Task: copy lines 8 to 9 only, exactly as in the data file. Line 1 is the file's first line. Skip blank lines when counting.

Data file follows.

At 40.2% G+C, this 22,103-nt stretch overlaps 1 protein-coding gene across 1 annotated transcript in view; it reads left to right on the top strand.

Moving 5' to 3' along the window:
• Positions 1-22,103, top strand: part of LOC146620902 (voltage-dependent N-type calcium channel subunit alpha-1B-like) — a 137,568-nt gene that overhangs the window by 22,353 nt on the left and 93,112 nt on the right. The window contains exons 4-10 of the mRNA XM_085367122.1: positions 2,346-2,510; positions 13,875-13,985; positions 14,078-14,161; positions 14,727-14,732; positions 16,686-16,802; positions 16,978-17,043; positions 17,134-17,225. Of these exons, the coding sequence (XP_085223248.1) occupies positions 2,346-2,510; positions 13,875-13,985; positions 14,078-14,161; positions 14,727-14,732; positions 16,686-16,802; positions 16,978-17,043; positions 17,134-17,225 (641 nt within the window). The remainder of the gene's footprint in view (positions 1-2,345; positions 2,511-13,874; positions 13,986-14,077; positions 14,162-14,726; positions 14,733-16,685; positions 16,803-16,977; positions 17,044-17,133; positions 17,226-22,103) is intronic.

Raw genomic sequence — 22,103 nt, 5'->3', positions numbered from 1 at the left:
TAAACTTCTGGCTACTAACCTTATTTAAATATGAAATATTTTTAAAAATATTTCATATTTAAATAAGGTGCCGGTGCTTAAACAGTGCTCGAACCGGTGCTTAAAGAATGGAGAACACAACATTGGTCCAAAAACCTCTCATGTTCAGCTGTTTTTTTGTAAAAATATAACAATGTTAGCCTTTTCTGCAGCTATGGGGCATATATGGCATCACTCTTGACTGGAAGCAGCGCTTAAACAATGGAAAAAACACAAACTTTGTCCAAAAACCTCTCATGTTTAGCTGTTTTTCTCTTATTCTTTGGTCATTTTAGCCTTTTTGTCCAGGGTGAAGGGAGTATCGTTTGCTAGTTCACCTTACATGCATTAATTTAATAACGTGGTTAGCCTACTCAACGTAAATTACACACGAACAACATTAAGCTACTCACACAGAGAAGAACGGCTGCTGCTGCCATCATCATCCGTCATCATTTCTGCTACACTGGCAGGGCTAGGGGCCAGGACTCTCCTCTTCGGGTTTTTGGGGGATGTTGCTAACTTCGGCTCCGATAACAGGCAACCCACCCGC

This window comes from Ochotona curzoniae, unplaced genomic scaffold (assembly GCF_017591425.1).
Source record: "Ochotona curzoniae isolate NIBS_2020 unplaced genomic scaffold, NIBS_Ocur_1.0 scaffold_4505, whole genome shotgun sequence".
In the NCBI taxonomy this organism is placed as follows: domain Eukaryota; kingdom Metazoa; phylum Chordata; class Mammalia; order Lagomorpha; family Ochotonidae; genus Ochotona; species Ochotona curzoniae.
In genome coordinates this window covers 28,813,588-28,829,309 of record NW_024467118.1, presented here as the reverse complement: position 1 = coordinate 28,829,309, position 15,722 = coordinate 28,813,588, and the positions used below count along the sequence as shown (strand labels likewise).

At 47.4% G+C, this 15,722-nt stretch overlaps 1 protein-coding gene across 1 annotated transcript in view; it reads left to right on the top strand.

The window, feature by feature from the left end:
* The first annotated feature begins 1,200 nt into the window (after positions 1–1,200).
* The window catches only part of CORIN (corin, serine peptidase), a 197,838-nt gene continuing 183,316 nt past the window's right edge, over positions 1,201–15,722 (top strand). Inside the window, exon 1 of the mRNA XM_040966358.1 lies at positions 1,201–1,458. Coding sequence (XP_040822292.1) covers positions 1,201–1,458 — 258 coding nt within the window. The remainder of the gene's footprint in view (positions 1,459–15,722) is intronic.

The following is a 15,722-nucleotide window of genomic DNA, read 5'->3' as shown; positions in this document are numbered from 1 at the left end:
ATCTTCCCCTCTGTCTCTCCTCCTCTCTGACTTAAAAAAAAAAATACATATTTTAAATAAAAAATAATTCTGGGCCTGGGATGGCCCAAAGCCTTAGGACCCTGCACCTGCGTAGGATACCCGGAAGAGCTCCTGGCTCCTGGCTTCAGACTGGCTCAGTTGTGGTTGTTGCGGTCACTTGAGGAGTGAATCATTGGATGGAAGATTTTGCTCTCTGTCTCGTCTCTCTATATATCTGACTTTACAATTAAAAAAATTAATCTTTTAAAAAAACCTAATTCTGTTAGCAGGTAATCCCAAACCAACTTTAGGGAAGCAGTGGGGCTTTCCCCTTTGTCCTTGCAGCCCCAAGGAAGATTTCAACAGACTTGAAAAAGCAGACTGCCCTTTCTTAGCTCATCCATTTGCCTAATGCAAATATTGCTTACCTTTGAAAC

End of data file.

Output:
In the NCBI taxonomy this organism is placed as follows: domain Eukaryota; kingdom Metazoa; phylum Chordata; class Mammalia; order Lagomorpha; family Ochotonidae; genus Ochotona; species Ochotona curzoniae.
In genome coordinates this window covers 28,813,588-28,829,309 of record NW_024467118.1, presented here as the reverse complement: position 1 = coordinate 28,829,309, position 15,722 = coordinate 28,813,588, and the positions used below count along the sequence as shown (strand labels likewise).